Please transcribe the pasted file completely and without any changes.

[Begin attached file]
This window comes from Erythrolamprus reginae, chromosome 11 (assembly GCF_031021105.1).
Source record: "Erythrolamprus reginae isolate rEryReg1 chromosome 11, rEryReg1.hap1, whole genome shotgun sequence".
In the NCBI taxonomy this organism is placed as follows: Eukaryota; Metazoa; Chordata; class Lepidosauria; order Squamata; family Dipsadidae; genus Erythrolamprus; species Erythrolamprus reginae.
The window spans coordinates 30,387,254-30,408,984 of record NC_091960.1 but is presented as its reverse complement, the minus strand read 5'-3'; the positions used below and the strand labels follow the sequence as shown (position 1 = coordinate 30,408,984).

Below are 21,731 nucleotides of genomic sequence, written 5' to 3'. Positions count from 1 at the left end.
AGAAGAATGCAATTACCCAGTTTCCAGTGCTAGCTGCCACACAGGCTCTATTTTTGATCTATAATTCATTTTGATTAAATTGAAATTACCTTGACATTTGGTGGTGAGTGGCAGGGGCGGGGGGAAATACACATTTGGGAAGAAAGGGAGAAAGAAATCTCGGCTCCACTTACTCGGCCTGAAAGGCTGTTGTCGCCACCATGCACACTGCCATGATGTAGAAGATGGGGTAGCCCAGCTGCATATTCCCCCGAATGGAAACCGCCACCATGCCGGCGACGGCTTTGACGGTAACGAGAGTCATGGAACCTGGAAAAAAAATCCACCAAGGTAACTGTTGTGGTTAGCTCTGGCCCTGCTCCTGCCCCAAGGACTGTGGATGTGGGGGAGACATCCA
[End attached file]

This window comes from Erythrolamprus reginae, chromosome 11 (assembly GCF_031021105.1).
Source record: "Erythrolamprus reginae isolate rEryReg1 chromosome 11, rEryReg1.hap1, whole genome shotgun sequence".
In the NCBI taxonomy this organism is placed as follows: Eukaryota; Metazoa; Chordata; class Lepidosauria; order Squamata; family Dipsadidae; genus Erythrolamprus; species Erythrolamprus reginae.
The window spans coordinates 30,387,254-30,408,984 of record NC_091960.1 but is presented as its reverse complement, the minus strand read 5'-3'; the positions used below and the strand labels follow the sequence as shown (position 1 = coordinate 30,408,984).

Below are 21,731 nucleotides of genomic sequence, written 5' to 3'. Positions count from 1 at the left end.
AGAAGAATGCAATTACCCAGTTTCCAGTGCTAGCTGCCACACAGGCTCTATTTTTGATCTATAATTCATTTTGATTAAATTGAAATTACCTTGACATTTGGTGGTGAGTGGCAGGGGCGGGGGGAAATACACATTTGGGAAGAAAGGGAGAAAGAAATCTCGGCTCCACTTACTCGGCCTGAAAGGCTGTTGTCGCCACCATGCACACTGCCATGATGTAGAAGATGGGGTAGCCCAGCTGCATATTCCCCCGAATGGAAACCGCCACCATGCCGGCGACGGCTTTGACGGTAACGAGAGTCATGGAACCTGGAAAAAAAATCCACCAAGGTAACTGTTGTGGTTAGCTCTGGCCCTGCTCCTGCCCCAAGGACTGTGGATGTGGGGGAGACATCCA